NEW YORK — A brilliant green gown in silk satin by Charles James, the late American master couturier, gleams like an emerald as you enter the archives of the Museum at the Fashion Institute of Technology — a huge, climate-controlled space that houses 50,000 garments and accessories.
Care for a little Chanel? How about hundreds of delectable vintage suits, hanging close together in the fantasy closet of a fashionista’s dreams, with tweed jackets in plaids, pastels, or florals?
Nearby are the historical garments, ranging from the 18th century onward, including dresses from the Civil War era, “just like ones you’d see in an Impressionist painting,” says Valerie Steele, the museum’s director and chief curator.
Steele culled through a half-century’s worth of FIT exhibits to come up with “Exhibitionism,” a show opening Friday to celebrate the museum’s 50th anniversary.
From over 200 exhibits, Steele whittled it down to 33, each
with a vignette.
They include “Fairy Tale Fashion,” a 2016 show that included a red riding hood and a glass slipper. An eerie sight is Thierry Mugler’s short black vampire dress from the 2009 show “Gothic: Dark Glamour.”
And if you like corsets, there are waist-cinching examples from the 2000 show exploring “the most controversial garment in fashion history.”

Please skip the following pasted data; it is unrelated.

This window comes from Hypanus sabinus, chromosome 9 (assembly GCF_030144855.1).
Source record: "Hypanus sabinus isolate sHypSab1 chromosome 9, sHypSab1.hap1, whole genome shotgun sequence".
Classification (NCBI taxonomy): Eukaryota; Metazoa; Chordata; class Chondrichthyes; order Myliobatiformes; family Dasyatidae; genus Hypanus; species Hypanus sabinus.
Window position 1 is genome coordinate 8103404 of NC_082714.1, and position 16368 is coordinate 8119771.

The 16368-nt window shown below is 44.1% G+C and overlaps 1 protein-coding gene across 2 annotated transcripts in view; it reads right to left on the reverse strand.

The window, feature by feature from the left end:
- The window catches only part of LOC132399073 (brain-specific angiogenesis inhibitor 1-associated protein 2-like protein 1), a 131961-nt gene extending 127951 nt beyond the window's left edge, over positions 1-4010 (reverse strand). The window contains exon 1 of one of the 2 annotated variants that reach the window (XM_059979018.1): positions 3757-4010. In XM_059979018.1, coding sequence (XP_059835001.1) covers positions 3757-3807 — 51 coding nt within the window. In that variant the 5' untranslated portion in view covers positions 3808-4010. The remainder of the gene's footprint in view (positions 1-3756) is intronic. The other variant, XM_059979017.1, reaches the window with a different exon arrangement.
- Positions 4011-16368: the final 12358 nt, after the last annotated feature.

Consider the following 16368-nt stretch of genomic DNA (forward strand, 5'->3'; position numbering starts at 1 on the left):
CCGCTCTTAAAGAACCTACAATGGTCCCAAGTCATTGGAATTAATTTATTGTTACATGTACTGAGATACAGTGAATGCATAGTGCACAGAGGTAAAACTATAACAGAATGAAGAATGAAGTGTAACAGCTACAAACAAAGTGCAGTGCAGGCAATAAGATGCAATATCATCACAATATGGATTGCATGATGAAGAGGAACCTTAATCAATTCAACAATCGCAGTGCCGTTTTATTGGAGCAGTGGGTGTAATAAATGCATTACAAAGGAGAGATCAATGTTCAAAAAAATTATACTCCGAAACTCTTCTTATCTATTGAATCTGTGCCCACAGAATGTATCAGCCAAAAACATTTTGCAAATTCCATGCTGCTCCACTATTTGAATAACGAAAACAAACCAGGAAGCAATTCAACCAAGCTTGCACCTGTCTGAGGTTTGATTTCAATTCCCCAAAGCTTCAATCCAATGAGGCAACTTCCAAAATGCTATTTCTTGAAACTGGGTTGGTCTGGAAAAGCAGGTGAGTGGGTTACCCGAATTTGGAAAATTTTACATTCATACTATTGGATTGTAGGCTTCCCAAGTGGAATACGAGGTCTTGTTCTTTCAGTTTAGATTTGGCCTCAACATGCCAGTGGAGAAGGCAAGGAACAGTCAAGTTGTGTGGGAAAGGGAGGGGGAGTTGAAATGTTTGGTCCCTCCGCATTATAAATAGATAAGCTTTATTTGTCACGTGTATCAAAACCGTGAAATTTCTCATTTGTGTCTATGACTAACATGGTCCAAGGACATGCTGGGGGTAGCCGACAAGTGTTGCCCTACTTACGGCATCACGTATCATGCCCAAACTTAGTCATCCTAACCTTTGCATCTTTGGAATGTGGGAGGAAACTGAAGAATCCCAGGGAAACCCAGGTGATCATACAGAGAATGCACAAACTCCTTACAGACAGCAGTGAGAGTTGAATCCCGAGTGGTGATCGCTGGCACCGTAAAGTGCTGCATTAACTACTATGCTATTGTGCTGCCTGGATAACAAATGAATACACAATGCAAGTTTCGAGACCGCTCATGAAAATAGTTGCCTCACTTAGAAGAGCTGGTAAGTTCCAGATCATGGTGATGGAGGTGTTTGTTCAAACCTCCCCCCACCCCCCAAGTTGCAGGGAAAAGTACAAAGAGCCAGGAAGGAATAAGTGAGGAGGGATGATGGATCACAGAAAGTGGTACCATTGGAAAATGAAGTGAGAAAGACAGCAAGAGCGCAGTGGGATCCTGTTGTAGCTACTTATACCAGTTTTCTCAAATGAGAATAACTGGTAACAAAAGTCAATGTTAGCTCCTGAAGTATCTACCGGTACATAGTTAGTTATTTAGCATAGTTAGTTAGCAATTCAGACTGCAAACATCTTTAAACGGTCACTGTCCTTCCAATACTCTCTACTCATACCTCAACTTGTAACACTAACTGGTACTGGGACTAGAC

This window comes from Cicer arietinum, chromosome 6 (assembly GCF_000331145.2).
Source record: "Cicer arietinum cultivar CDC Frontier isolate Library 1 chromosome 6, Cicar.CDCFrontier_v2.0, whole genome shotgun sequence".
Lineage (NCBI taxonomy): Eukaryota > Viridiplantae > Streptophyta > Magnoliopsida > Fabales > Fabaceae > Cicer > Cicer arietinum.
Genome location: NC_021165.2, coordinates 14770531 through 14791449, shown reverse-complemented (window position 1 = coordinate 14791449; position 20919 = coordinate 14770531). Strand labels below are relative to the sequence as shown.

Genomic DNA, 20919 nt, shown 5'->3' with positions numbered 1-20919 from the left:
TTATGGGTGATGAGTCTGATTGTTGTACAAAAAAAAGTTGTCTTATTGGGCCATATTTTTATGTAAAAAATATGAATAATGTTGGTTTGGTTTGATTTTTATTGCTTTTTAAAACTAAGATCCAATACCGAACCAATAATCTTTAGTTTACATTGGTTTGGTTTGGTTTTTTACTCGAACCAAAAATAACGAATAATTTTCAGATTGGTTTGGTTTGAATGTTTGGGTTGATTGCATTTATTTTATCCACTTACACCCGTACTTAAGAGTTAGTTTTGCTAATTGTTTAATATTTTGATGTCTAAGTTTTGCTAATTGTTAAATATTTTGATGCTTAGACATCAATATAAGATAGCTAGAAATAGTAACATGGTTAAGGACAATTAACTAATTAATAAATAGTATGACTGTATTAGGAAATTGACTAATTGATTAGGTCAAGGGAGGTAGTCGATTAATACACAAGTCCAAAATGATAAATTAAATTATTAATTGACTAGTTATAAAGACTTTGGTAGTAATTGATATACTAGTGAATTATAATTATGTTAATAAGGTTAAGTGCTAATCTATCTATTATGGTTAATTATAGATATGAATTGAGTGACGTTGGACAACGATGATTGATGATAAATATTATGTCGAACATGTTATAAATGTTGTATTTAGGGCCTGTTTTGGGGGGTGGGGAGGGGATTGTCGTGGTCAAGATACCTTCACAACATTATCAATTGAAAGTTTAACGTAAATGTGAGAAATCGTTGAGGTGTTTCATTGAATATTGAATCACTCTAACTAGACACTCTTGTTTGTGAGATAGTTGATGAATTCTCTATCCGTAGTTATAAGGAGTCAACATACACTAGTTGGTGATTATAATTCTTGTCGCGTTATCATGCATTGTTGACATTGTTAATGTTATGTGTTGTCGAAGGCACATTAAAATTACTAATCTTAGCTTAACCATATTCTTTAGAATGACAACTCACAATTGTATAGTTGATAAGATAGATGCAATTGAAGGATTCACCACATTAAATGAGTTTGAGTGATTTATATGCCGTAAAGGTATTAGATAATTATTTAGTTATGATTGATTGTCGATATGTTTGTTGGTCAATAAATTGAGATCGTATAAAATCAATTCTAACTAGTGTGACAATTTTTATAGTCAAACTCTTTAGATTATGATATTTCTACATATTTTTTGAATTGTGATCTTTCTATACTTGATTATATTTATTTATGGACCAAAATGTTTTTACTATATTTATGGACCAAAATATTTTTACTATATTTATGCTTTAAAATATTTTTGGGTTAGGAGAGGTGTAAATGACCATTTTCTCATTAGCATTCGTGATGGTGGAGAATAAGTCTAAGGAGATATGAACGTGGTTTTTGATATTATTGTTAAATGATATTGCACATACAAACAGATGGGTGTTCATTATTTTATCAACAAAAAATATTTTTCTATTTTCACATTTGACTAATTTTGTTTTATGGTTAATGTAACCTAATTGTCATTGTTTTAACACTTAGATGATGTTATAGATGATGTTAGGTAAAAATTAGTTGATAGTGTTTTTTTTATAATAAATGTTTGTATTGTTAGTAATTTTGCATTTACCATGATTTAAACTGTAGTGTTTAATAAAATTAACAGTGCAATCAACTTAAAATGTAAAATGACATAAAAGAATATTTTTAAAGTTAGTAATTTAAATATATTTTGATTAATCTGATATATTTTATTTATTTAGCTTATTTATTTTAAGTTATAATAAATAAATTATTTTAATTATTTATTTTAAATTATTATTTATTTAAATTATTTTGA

The retrospective also touches on social themes, with highlights from “A Queer History of Fashion: From the Closet to the Catwalk,” from 2013.
Also represented: “Black Fashion Designers,” a 2017 show featuring more than 60 black designers. A wide, brilliantly colored cape by Duro Olowu, the Nigerian-born designer, is paired with a red-and-black wrap-style gown by Scott Barrie.
Over 50 years, fashion has come to be viewed differently, Steele says — as a social barometer rather than just clothes.
“I think in the past there was much more of a kind of male chauvinist view that fashion was something frivolous and feminine ... just about hemlines,” she says. “Increasingly over time, younger generations came to accept that fashion is significant.”
“It’s a multibillion dollar business,” Steele adds. “It sometimes has a really bad impact on the environment. But it’s also a way that individuals can express themselves.”